Re: Question whether a problem with race conditions exists in this case

Saxo <>
Wed, 14 Dec 2011 13:57:53 -0800 (PST)
On Dec 14, 10:26 pm, Eric Sosman <esos...@ieee-dot-org.invalid> wrote:

public class Node {

   AtomicBoolean useNewValue = new AtomicBoolean(false);

     Why isn't this `private'? Is something else going on that
you haven't told us about?

I just forgot to set it private.

   private Object newValue = null;
   private Object previousValue = null;
   private Object lock = new Object();

     What does `lock' buy you? Why not just synchronize on the
Node itself?

The purpose is only to indicate that some more fine-gtrained locking
would be used for the real thing instead of doing a synchronized(this)
{ ... } thing.

   public void setNewValue(Object newValue, AtomicBoolean
useNewValueParam) {
           synchronized(lock) {
                           previousValue =

= this.newValue;

                   this.newValue = newValue;
                   // useNewValueParam is allways s=

et to false when setNewValue is called

     I don't see why that would matter.

You mean that comment "useNewValueParam is allways set to false when
setNewValue is called"? To make sure that after setting the new value
the previous value is still returned on a call to get() until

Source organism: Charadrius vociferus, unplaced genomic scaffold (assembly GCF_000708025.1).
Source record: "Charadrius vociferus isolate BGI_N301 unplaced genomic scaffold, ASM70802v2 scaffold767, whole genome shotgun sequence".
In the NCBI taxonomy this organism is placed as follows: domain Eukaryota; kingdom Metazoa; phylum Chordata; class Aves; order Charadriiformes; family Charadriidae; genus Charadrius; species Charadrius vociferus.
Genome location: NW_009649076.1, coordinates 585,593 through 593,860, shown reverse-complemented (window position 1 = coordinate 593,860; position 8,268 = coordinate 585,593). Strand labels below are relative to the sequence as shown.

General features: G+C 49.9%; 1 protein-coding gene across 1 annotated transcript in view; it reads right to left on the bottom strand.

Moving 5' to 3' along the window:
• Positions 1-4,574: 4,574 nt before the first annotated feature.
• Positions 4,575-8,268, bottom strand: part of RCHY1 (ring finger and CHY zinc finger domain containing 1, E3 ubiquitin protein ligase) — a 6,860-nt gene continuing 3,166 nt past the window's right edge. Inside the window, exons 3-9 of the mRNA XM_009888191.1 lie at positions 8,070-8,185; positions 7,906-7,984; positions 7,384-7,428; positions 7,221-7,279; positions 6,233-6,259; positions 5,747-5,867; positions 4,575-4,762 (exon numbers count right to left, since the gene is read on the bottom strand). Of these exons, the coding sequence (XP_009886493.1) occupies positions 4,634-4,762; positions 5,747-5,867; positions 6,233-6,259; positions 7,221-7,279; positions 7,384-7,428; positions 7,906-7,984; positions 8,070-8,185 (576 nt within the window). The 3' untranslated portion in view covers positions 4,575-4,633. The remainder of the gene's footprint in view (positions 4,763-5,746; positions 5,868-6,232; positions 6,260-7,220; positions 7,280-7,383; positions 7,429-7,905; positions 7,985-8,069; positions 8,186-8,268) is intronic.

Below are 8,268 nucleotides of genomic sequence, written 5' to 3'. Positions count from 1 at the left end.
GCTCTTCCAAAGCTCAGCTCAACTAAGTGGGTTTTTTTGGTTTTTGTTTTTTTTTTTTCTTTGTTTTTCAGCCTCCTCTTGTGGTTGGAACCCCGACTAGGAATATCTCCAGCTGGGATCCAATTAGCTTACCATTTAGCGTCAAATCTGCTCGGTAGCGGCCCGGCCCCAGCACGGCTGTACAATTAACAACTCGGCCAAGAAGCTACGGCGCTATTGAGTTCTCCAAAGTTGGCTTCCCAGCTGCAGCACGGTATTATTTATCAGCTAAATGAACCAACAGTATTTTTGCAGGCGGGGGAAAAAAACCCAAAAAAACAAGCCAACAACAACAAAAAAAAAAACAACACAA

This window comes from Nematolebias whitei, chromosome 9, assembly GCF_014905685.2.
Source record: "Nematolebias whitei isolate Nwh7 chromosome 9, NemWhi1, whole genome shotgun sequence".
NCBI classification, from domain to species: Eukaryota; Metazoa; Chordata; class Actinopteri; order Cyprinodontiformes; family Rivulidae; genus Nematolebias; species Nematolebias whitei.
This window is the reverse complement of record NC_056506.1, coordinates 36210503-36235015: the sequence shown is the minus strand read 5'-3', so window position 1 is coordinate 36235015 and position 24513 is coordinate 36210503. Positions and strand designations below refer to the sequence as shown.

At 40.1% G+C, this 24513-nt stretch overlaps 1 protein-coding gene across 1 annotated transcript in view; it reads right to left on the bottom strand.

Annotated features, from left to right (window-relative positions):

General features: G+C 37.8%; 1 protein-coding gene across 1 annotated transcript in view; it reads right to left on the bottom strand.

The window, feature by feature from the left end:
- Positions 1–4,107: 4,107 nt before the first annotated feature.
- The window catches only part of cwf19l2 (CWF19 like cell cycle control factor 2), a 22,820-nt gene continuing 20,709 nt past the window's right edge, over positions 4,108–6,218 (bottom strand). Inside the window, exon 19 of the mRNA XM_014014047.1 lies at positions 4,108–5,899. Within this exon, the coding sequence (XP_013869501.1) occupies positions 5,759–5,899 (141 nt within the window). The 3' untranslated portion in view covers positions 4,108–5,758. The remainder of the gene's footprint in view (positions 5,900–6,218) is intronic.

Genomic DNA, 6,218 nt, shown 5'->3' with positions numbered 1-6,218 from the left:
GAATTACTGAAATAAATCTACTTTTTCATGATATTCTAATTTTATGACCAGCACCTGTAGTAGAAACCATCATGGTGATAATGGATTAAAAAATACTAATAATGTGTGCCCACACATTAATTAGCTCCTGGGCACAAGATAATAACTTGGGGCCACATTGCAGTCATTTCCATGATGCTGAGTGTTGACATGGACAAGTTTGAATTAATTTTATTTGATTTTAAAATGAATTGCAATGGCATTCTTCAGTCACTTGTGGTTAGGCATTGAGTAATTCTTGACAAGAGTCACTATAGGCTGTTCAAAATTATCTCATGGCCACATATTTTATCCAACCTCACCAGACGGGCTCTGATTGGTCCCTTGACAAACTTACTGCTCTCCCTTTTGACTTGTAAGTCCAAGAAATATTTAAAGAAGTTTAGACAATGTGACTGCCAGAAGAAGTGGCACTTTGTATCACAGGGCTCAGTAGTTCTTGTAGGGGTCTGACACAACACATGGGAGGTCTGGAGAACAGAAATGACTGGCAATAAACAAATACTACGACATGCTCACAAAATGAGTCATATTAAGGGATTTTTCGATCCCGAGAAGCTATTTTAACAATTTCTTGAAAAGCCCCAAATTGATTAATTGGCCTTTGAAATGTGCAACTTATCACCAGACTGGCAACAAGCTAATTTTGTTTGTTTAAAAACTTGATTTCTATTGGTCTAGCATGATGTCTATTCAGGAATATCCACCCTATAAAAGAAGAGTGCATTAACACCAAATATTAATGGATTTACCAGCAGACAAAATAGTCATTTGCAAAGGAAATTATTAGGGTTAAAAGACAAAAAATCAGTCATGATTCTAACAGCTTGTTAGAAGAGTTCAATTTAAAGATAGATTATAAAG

useNewValue is set to true. This is why

    previousValue = this.newValue;

is done to make sure that the previous value is still returned in case
useNewValue was true before it was replaced with the new AtomicBoolean

  this.useNewValue = useNewValueParam;

     So `synchronized' is just to ensure that the single setNewValu=


caller doesn't overlap any get() callers, is that right? (Nothing
wrong with that; I'm just trying to test my understanding of what
you're up to.)

Yes, exactly.

     What's the larger problem you're trying to solve?

Well, I'm basically thinking about how to implement a database commit.
I don't use a database. Instead, the data is on the heap in a simple
list. When the commit is done, all the new values in all the nodes in
my list become visible at once (by changing useNewValue as explained)
to any thread calling get(). This way I get around changing the values
in a big big synchronized block which would cause quite some lock

Also, if only the elements in my list at position 1 and 3 have
changed, I only need to call setNewValue on the nodes at these
positions. I don't have to lock the entire list. If the values for the
elements at position 2 and 4 have to be changed at the same time, the
commit could be done in parallel to increase throughput (because there
are no overlapping regions) instead of locking the entire list.

Eric Sosman

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